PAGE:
The crash site
by John Greenfield
[This article also appears in Time Out Chicago magazine, www.timeoutchicago.com.]
A federal complaint filed last month accuses Matthew Pritzker, an heir to the Hyatt Hotels fortune, of intentionally striking a bicyclist with his SUV and fleeing. The suit also claims police protected Pritzker with a cover-up.
The 28-year-old defendant is one of the Chicago Pritzkers, who have been near the top of Forbes magazine’s “America’s Richest Families” list for decades. The family has made major donations to Chicago schools, hospitals and cultural institutions (Millennium Park’s Jay Pritzker Pavilion is named for Matthew’s uncle). Matthew is a real-estate entrepreneur, the head of the Matthew Pritzker Company and an investor in Chicago-based HomeMade Pizza Company and State Street Pictures.
Here’s what the complaint and the plaintiff’s lead counsel, Dana Kurtz, allege: On July 16, 2009, artist John Ibarra, now 28, was riding his bicycle west on North Avenue through Old Town at 8pm. Pritzker, driving west in his SUV, “was speeding and driving erratically and came very close to hitting [Ibarra] on his bicycle,” the complaint states. When Pritzker stopped at a red light at Sedgwick Street, Ibarra tapped on the passenger door to tell him he’d passed too closely. After the driver cursed at him, the cyclist rolled forward and “Pritzker then began to hit Ibarra while on his bicycle with [Pritzker’s] vehicle,” according to the complaint. Ibarra then reportedly struck the hood with his U-lock “in self-defense,” and the force of the car threw him off his bicycle. Pritzker allegedly ran over the bike and sped north on Sedgwick, dragging the cycle under his car. (While the complaint represents his version of events, Ibarra, on his counsel’s advice, did not speak with us.)
A witness, who asked that only her last name, Johnson, be printed, tells us via e-mail that she was standing outside Angelo’s Taverna at 1612 North Sedgwick at the time. “As the car drove past me, the driver [had] an angry look on his face,” and when the bike came loose it popped a tire, but Pritzker continued to flee, Johnson says.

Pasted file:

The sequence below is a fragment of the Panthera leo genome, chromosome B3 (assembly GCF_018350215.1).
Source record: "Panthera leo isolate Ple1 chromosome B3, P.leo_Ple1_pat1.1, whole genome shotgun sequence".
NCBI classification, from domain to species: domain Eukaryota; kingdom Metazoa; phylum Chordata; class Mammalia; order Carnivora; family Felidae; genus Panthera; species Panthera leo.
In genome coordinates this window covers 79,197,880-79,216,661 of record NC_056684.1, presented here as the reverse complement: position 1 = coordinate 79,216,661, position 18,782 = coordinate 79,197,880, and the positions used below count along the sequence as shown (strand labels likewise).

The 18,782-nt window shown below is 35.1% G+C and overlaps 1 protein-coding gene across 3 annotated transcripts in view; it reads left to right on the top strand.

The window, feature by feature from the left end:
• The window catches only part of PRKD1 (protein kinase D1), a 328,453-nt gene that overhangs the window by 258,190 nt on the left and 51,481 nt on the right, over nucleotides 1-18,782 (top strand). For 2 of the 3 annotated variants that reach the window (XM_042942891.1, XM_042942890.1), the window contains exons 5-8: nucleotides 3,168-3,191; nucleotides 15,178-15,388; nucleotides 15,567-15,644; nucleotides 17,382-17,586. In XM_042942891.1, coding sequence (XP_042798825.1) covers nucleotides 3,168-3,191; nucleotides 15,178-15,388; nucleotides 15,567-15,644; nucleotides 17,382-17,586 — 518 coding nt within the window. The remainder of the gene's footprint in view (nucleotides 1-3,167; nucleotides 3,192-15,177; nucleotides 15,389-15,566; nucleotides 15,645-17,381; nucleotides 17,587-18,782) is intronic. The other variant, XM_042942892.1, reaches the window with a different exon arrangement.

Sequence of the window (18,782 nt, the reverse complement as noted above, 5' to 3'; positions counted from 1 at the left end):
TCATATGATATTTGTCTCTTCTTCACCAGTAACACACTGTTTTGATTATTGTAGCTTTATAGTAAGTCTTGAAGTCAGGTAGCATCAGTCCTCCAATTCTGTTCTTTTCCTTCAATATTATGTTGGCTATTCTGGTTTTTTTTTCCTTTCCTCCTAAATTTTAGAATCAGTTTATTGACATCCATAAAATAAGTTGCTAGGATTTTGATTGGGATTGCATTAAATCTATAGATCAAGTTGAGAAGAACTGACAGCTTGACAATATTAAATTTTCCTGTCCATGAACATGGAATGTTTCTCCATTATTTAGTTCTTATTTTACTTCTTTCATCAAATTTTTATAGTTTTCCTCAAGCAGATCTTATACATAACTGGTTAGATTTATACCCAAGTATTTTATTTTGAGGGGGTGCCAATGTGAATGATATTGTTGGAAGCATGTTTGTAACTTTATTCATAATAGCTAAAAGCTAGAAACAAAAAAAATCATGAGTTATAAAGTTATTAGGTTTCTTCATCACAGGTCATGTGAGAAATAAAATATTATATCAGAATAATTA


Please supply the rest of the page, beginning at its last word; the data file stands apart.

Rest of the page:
An officer who responded to a 911 call “told [Ibarra] he was going to charge the driver with attempted murder,” the complaint says. Police traced Pritzker to his home, a few blocks from the crash site.
By 9pm, about eight police cars were at the site, Johnson says. Around this time, she says, officers brought Pritzker back to the crash site in a squad car. When Johnson identified him as the hit-and-run motorist, she says an officer berated her. “He told me that the driver of the Range Rover had a dented car from the biker and that I obviously didn’t see the whole thing because it was the biker’s fault,” Johnson says. “At this point, there was a drastic change in how the officers were handling this. Witnesses felt as though the officers were protecting this driver, and we began to suspect that this young kid was a kid of someone who is politically involved in this city.”
The police then arrested Ibarra and told him he would be charged with aggravated assault, according to Kurtz. The police released Ibarra that night without charging him but impounded his Waterford bicycle as evidence, later telling his lawyers the bike was destroyed in September 2009, Kurtz says. (Cook County State’s Attorney spokesman Andy Conklin says he found no record of Ibarra being charged with a criminal offense.)
According to Jennifer Hoyle from the city’s law department, Pritzker was ticketed for failure to yield, and the case was dismissed on September 28, 2009, for want of prosecution. “‘Want of prosecution’ typically means that the complaining witness didn’t show up,” Hoyle says. “However, it’s not clear from the computer system who the complaining witness is.”
The lawsuit also accuses police of altering reports about the crash. On the police report (pictured), the statement “Vehicle #1 [Pritzker’s car] struck vehicle #2 [Ibarra’s bike]” appears to have been written, then crossed out. Under the heading “hit & run,” the “yes” box seems to have been checked, then crossed out, and the “no” box is checked.
Pritzker’s spokesman, Elliot Sloane, declined to discuss the complaint, saying, “We do not comment on pending litigation as a matter of policy.”
A Chicago Police Department spokesman, officer Veejay Zala, also declined to comment, explaining, “We don’t make statements about ongoing court actions.”
Kurtz, who specializes in civil-rights and police-misconduct cases, says, “Based upon the information we have, this is further evidence of the City of Chicago protecting those with political clout.”